Listening to the performances here, one is impressed by not simply the compositions and playing, but also the ensemble work. One might suggest several influences of the overall sound including the classic Ornette Coleman Quartet, and such post-Ornette influenced groups as Old Dreams and New Dreams. Ornette's influence perhaps is most evident on Kolker’s JV, a selection that evokes Ornette’s classic groups (and Kolker’s alto saxophone here echoes Coleman’s blues-infused tone). Smith’s trumpet provides a nice contrast while Pratt plays in a bit more gutbucket fashion. If not sounding like a previously unrecorded Coleman composition, Smith’s Starr St. is a lively original in the post-Ornette vein. Kolker is strong on alto here (not sounding like Coleman) and also adds bass clarinet to the ensemble passages. Garcia’s playing is especially strong here, including during Smith’s solo.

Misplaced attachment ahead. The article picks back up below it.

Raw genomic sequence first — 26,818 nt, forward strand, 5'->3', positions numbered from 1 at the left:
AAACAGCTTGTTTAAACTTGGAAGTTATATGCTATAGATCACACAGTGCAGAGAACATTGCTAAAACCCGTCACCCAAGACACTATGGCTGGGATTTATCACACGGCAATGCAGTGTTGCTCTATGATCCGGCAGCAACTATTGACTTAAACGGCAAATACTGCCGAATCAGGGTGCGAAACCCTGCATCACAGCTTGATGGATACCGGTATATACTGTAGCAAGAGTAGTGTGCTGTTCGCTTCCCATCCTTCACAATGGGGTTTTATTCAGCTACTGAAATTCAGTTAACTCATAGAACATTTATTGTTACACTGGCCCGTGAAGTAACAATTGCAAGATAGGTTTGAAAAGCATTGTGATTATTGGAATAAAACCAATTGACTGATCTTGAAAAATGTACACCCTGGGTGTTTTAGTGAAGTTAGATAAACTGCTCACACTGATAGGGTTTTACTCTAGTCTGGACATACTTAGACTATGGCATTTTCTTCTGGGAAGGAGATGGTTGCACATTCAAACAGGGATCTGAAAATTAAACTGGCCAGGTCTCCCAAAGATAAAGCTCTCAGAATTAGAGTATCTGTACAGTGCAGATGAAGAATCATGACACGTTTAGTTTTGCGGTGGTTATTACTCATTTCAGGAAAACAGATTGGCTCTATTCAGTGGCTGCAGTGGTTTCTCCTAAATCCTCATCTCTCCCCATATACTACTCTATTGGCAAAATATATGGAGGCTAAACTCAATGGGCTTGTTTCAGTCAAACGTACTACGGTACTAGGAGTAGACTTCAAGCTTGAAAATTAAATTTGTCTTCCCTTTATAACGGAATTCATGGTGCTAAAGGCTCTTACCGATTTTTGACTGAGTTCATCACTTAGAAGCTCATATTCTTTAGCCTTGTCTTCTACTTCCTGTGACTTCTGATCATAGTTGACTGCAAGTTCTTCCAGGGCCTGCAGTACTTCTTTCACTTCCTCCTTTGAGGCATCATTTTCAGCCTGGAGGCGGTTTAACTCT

Garcia’s “King” is a strong free-bop performance with a solo from Pratt along with nice supporting riffs by the other horns. Iversen provides a firm anchor as Garcia propels the performance along. Pratt’s Buttermilk Channel is built upon an intriguing motif stated by Kolker on bass clarinet. Garcia’s other original is the lovely, wistful 1898 (the title referrs to the year the City of Brooklyn became part of the City of New York), with thoughtful and lovely playing by Smith as Pratt provides embellishments under the solos.
Iversen’s Osgood in Brooklyn has imaginative interplay between the horns while Garcia’s The Hill is a toe-tapping performance with excellent playing by him as well as from Kolker on tenor. Pratt’s The Cyclone (named after the famed Coney island roller coaster) closes this recording in a hard bop vein, conjuring up some of Woody Shaw’s compositions and recordings. A Portrait of Brooklyn is an excellent collection of first-rate original compositions and terrific playing.
For more information visit http://www.bjurecords.com/artistsBJU.html. I received my review copy from a publicist.